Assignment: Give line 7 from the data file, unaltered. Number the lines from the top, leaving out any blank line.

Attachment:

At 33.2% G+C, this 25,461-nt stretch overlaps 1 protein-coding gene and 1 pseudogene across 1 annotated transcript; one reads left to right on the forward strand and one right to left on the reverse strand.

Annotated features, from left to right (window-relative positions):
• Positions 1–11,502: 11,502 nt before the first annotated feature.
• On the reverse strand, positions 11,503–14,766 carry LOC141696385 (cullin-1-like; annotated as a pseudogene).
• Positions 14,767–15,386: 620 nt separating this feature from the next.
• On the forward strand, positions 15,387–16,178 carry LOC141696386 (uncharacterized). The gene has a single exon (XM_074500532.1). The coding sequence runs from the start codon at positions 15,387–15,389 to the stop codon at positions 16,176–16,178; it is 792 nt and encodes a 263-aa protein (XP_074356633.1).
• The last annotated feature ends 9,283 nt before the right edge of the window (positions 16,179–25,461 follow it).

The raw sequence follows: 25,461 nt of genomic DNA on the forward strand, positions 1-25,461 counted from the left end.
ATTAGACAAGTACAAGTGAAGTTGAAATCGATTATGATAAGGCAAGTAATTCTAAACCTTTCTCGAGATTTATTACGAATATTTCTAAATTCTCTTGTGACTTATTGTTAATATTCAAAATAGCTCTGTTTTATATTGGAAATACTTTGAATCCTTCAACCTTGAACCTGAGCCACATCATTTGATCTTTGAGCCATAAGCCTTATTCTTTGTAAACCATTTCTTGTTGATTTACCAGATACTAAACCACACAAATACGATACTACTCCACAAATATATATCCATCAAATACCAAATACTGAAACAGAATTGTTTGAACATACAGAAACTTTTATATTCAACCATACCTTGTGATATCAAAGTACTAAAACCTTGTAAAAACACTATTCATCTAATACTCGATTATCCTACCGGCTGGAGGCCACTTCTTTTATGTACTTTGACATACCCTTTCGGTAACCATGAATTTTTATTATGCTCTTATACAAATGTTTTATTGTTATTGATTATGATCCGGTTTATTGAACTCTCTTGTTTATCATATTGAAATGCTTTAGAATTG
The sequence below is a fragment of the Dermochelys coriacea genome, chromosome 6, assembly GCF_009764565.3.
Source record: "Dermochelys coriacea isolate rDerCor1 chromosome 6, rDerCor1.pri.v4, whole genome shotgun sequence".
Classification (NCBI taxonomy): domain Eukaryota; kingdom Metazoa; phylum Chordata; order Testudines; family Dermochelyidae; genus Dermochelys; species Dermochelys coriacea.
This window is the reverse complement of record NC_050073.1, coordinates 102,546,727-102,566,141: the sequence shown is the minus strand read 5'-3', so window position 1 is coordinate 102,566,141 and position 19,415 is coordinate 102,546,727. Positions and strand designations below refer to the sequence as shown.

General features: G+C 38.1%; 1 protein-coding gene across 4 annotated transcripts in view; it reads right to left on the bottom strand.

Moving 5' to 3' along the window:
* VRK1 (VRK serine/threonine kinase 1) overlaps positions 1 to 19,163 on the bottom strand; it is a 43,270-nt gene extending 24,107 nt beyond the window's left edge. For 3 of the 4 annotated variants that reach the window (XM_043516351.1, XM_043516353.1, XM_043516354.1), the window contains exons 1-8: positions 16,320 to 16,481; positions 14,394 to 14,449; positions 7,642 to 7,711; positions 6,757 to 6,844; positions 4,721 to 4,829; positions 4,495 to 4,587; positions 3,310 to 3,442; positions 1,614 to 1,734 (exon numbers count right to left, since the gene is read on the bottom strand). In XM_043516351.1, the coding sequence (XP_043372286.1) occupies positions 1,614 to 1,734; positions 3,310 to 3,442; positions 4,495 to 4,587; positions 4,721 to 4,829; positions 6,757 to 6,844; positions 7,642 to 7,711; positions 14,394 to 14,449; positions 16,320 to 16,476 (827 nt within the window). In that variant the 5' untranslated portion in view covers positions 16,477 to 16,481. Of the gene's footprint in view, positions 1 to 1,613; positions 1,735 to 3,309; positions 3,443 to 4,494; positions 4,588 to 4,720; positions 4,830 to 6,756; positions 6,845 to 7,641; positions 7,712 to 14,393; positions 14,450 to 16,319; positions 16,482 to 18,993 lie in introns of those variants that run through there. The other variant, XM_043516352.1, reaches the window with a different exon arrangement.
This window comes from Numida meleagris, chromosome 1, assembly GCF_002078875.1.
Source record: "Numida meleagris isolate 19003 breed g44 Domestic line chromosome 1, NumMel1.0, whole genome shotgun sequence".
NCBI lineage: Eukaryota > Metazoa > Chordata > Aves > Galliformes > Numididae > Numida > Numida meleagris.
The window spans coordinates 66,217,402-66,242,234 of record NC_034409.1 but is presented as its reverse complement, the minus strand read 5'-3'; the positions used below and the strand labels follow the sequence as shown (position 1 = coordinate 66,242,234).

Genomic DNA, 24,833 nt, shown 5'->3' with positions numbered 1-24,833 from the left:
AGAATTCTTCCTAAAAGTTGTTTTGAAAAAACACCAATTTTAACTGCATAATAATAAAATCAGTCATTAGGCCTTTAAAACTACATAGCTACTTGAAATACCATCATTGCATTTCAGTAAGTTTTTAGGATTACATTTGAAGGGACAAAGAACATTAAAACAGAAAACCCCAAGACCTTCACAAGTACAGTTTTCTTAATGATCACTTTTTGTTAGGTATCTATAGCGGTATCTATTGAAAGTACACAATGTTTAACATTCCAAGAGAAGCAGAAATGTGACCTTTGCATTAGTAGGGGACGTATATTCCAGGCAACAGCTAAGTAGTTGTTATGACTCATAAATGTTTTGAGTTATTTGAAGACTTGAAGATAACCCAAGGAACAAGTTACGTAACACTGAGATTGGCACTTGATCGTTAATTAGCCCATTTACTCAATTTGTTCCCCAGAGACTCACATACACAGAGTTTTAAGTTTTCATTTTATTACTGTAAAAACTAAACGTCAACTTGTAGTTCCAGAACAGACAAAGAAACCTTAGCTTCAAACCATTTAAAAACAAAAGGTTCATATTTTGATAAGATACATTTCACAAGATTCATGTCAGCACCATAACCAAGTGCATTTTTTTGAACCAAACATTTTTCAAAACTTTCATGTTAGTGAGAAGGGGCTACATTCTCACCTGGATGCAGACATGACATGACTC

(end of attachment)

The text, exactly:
• The last annotated feature ends 9,283 nt before the right edge of the window (positions 16,179–25,461 follow it).